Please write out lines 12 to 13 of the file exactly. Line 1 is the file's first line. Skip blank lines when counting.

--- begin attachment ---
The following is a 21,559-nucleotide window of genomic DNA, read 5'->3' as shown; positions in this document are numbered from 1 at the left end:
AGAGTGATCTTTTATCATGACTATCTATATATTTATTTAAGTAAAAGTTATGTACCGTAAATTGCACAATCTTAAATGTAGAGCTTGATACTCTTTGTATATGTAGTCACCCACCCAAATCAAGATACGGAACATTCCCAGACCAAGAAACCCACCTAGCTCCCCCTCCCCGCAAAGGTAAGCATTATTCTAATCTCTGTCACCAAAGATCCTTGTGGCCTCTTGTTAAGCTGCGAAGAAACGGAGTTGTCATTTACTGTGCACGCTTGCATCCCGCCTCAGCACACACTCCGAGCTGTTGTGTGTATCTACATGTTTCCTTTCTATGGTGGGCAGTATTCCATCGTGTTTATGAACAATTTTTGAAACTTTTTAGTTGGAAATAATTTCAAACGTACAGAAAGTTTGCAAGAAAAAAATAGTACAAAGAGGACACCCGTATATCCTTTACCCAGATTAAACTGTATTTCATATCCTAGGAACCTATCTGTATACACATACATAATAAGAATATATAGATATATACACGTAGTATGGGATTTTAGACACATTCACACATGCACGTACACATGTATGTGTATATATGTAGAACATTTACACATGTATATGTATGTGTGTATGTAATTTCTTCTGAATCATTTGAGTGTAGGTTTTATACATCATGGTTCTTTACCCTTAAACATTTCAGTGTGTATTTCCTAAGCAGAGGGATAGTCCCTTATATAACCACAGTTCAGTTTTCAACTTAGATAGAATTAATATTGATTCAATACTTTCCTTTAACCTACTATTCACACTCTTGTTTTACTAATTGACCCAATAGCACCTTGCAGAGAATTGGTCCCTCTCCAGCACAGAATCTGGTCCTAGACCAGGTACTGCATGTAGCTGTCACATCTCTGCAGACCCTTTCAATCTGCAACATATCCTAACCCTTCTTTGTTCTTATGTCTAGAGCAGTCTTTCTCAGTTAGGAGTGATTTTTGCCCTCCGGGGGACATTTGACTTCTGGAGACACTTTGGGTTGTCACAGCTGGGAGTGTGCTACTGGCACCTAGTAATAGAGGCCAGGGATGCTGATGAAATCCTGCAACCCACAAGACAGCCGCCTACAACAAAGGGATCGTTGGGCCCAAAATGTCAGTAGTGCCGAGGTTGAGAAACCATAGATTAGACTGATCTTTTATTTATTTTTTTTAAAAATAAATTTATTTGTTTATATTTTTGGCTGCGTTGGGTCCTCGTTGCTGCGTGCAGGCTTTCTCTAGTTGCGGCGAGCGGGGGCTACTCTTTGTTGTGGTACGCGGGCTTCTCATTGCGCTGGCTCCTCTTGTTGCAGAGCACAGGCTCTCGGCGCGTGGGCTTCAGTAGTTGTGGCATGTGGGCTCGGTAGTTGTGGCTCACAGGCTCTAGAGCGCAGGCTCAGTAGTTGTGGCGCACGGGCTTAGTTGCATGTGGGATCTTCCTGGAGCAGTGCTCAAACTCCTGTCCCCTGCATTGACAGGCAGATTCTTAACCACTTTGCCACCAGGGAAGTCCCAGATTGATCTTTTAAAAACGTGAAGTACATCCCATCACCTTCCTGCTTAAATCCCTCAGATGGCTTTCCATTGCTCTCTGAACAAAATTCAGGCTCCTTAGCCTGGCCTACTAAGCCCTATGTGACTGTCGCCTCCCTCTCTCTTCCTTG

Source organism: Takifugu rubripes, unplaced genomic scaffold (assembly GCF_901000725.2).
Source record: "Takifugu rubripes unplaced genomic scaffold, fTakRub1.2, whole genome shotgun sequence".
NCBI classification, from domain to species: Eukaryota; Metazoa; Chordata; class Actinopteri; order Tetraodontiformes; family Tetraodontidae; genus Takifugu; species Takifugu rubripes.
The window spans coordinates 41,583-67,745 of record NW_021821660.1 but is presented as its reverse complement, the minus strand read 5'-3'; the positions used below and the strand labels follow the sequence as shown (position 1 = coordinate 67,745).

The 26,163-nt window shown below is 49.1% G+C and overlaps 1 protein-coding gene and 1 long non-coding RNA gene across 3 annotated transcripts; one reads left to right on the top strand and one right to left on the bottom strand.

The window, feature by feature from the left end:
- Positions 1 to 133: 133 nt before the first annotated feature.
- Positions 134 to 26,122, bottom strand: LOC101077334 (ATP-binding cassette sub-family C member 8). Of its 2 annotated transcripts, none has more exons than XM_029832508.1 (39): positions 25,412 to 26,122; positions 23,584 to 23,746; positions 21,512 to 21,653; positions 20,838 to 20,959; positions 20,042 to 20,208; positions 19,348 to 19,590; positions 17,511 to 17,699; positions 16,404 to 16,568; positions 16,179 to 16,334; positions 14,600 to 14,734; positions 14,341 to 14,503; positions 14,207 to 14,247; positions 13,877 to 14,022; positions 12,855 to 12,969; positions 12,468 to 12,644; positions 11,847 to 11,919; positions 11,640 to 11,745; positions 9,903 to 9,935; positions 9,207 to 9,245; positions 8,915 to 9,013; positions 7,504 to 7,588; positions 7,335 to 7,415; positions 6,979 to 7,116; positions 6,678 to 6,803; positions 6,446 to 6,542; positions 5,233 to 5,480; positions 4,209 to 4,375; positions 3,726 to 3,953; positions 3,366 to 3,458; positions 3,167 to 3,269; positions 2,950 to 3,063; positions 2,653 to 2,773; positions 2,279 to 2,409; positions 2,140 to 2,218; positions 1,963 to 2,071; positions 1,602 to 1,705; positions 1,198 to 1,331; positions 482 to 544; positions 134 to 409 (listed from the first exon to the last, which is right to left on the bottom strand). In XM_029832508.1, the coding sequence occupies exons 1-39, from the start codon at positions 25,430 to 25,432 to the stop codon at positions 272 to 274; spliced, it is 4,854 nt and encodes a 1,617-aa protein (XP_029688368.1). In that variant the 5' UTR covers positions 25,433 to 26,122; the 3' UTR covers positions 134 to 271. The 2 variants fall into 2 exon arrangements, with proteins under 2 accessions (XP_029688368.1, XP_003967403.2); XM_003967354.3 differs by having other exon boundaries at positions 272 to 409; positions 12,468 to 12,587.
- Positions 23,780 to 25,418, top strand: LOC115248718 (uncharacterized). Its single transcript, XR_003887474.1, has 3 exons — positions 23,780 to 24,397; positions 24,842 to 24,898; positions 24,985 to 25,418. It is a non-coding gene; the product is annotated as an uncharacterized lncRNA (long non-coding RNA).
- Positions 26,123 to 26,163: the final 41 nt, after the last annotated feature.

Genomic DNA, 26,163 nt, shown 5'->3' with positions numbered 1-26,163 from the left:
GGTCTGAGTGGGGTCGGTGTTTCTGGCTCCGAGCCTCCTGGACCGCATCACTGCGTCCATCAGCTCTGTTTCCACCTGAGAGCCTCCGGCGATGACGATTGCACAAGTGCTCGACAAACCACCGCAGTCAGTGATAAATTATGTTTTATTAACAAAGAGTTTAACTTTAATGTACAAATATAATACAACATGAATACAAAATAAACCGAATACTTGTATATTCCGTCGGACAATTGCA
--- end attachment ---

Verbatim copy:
- Positions 26,123 to 26,163: the final 41 nt, after the last annotated feature.

Genomic DNA, 26,163 nt, shown 5'->3' with positions numbered 1-26,163 from the left: